Archive for April, 2014

Bandwidth problems slowing you down? Try a continuous data connection

Sherry Zameer, Telecommunication Solutions for Middle East & Africa at Gemalto

Sherry Zameer, Telecommunication Solutions for Middle East & Africa at Gemalto

Most of us have been in a position where we rely on a mobile internet connection to perform our daily tasks, like accessing maps on the way to a meeting, or checking information updated in real-time, be that via text updates or rich image/video sharing. One thing we know for certain is that the insatiable demand for smartphones, tablets, and other connected devices is generating staggering amounts of mobile data.

As this Cisco report suggests, until recently, most mobile industry executives viewed Wi-Fi as the ‘poor cousin’ to licensed mobile communications. Most mobile operators now realise that offloading data traffic to Wi-Fi can, and must, play a significant role in helping them avoid clogged networks and unhappy customers. Shoppers, for example, are coming to expect Wi-Fi in stores. In a recent survey by SapientNitro and GfK Roper, 63 per cent of respondents said free Wi-Fi would enhance their shopping experience.

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Balancing negotiation power with OTT players

Eric Van Haetsdaele, Director Global Solution Marketing at Astellia

Eric Van Haetsdaele, Director Global Solution Marketing at Astellia

Few operators have successfully launched their own applications to compete with OTTs. Telefonica Digital for instance took down its Tu Me app, which was supposed to be a retort to third-party messaging apps like WhatsApp, Skype and Viber. Even the GSMA-based Joyn standard did not live up to expectations and hasn’t delivered yet on its promises. It is becoming extremely hard to out-innovate OTT players. Therefore, the only way for operators to avoid revenue drain is to partner with OTT providers and develop attractive tariff plans to increase value for money.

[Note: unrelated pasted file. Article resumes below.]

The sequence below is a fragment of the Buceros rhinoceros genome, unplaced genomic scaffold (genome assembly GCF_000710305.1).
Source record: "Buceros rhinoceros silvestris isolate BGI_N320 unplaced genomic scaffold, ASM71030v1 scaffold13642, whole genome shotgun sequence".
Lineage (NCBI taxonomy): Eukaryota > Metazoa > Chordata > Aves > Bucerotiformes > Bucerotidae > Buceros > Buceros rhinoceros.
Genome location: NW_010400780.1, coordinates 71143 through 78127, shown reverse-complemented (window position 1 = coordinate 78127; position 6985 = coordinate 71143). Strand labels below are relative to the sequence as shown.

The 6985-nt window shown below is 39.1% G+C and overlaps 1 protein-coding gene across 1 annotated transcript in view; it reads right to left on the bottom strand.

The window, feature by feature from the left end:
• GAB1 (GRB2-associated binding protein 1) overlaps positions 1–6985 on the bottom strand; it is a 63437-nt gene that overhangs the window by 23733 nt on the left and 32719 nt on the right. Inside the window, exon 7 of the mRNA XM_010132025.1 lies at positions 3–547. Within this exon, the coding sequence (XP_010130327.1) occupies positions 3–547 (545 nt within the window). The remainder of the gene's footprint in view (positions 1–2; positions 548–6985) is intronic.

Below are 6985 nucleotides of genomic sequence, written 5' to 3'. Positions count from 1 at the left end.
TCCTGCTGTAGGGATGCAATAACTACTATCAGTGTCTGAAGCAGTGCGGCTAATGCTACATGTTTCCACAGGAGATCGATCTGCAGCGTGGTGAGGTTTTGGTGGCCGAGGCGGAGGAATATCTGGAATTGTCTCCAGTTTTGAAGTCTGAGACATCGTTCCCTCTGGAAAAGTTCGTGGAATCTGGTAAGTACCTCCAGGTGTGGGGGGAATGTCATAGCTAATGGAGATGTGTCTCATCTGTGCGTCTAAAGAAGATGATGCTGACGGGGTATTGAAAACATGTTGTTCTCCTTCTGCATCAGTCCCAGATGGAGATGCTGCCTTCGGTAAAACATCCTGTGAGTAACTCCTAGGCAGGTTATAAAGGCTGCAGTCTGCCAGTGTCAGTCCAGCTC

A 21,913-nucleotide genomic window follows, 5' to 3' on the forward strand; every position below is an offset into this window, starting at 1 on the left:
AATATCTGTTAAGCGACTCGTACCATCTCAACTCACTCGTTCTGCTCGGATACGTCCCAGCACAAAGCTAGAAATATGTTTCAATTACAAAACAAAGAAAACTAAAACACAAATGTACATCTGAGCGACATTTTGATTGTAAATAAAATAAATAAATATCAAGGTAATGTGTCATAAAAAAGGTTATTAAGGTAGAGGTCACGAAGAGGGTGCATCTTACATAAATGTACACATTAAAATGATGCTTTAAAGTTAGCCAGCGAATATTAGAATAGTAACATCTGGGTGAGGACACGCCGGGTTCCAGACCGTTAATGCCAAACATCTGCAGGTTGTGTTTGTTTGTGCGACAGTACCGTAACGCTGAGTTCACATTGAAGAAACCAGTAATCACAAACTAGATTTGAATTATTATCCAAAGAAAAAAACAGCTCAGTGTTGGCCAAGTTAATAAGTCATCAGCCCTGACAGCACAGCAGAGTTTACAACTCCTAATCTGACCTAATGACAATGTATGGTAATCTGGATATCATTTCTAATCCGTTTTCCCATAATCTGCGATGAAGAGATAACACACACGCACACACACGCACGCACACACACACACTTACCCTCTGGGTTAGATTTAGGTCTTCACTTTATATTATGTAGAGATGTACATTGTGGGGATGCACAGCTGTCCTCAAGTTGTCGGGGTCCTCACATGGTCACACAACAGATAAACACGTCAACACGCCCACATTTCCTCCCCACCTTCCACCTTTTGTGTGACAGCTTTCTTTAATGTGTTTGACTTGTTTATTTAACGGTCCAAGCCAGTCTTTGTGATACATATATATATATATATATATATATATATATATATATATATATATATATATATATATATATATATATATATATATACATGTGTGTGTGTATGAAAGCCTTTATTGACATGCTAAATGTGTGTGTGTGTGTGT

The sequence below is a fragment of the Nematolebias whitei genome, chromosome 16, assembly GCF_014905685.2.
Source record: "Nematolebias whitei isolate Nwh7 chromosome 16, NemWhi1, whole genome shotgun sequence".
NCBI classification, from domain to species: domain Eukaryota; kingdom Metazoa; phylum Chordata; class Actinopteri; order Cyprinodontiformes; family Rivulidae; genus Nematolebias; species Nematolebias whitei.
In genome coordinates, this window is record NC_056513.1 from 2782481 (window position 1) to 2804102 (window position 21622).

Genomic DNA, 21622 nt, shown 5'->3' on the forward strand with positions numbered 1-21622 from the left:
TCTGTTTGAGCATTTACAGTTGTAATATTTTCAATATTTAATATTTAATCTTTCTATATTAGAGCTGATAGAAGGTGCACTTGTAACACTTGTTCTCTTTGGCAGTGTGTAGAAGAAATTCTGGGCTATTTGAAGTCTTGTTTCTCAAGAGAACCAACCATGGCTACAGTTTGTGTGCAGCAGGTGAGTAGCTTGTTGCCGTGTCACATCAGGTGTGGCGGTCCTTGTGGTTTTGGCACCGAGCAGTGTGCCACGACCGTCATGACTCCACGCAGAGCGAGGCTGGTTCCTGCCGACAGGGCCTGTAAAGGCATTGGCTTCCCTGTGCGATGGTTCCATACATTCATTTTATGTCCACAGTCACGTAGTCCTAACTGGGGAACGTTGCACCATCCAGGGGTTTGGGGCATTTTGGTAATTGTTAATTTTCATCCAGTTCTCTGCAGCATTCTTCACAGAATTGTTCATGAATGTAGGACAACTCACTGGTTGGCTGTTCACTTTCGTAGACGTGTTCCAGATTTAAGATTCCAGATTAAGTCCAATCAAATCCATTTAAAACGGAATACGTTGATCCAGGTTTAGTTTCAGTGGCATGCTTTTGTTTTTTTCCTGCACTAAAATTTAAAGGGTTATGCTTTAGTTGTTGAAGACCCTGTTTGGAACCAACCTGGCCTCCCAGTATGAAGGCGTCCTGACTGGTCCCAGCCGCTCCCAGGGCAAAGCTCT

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Unlicensed LTE: good luck with that

ytd2525

Unlicensed LTE (uLTE) has been put under the spotlight since it was proposed by Qualcomm in November 2013. The uLTE solution uses the radio carrier aggregation of LTE-Advanced to allow licensed radio spectrum technologies to aggregate carriers that operate in unlicensed bands. From a technical perspective, the solution is elegant in its simplicity. However, uLTE needs more than technical elegance for mass market success and depends on a variety of factors including support by the 3GPP, equipment vendors and service providers.

Since it is still in its infancy, most industry players are adopting a “wait and see” approach to the efficacy of uLTE, while others are using it to rekindle the age-old battleground between licensed and unlicensed radio spectrum technologies. While this battleground has seen both sides aggressively defend their territories with elaborate technical dissertations, the insurgence of unlicensed Wi-Fi into the licensed spectrum world is a clear indication of…

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Combining DSL and LTE to boost the user experience

Today in many cases, DSL subscribers do not get sufficient data rates through their DSL line, which results in poor internet user experience at home. There are several ways and technologies available to increase the access speeds through the DSL line: upgrading from ADSL to VDSL; upgrading from VDSL to VDSL bonding; using VDSL Vectoring, bringing the Network (Central Office) closer to the subscriber to shorten the loop length, and using fibre, among others. However, all these technologies require an investment/upgrade of the network infrastructure.

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Interview: Chief Technology Officer, Nextel Brasil: “Nextel Brazil depends on its network quality in order to ensure an excellent experience for its customers.”